While at the Lexington Sheepdog Trial this past weekend, I came across the following passage in the book. Okay, I'll admit that this was new information to me--I like history, but it was never my focus in school. So as I was reading this footnote, I couldn't help but think how apropos it is for political issues today.
"It was in a conversation with Gilbert* in Goering's jail cell, on the night of April 18, 1946, that Goering offered what became a famous observation of mass psychology: 'Why, of course the people don't want war,' he said. 'Why would some poor slob on a farm want to risk his life in a war when the best he can get out of it is to come back to his farm in one piece? Naturally the common people don't want war; neither in Russia, nor in England, nor in America, nor for that matter in Germany. That is understood. But, after all, it is the leaders of the country who determine the policy and it is always a simple matter to drag the people along, whether it is a democracy or a fascist dictatorship or a Parliament or a Communist dictatorship.'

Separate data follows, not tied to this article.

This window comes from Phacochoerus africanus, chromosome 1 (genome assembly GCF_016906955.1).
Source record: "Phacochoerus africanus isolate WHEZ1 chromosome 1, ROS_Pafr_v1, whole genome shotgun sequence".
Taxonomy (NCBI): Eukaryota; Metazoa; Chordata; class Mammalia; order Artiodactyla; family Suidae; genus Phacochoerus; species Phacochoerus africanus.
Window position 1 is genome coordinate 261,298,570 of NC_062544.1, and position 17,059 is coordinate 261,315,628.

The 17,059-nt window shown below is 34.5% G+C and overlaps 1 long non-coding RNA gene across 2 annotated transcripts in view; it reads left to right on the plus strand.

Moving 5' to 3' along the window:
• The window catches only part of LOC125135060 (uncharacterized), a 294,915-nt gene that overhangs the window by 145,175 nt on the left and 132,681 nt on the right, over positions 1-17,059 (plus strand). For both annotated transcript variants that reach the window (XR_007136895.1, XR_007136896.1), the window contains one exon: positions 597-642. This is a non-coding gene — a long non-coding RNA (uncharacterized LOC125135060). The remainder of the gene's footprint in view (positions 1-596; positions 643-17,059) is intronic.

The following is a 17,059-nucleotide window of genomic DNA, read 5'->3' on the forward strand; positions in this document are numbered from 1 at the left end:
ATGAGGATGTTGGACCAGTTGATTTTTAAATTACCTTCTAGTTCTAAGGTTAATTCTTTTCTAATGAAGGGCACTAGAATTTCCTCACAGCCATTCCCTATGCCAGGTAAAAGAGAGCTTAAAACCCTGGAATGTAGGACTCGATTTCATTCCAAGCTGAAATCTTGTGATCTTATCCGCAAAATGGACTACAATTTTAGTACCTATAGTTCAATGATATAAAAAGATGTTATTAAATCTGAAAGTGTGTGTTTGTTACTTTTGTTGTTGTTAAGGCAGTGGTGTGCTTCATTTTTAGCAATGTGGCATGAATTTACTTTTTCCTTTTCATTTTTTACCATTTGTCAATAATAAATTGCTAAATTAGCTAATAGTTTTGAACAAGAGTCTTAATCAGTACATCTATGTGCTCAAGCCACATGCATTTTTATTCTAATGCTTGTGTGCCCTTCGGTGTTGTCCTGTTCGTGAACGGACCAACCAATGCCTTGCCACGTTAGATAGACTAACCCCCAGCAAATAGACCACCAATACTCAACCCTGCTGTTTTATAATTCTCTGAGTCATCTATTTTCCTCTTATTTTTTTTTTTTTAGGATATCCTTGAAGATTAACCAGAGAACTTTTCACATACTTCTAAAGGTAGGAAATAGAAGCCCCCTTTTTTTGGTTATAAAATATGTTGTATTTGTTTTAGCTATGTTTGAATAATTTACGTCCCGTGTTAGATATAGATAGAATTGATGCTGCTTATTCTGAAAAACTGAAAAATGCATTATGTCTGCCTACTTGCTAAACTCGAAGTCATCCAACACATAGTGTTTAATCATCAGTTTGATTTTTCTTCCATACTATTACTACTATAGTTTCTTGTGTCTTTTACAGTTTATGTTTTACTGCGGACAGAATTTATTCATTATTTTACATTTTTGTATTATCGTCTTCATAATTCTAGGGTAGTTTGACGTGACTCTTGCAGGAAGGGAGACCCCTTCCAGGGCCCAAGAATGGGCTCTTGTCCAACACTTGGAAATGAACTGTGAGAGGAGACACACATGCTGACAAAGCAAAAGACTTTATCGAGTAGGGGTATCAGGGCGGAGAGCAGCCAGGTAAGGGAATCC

Gilbert remarked that in a democracy the people have a say in the decision to go to war. 'Oh, that is all well and good,' Goering replied, 'but voice, or no voice, the people can always be brought to the bidding of the leaders. That is easy. All you have to do is tell them they are being attacked and denounce the pacifists for their lack of patriotism and exposing the country to danger. It works the same way in any country.' "
*G. M. Gilbert was an Army captain and psychologist who interviewed Nazis at Nuremberg in an attempt to understand their motivation.
Hmmm...it seems that our political leaders really have learned from history--just not necessarily the lessons we might have liked them to learn.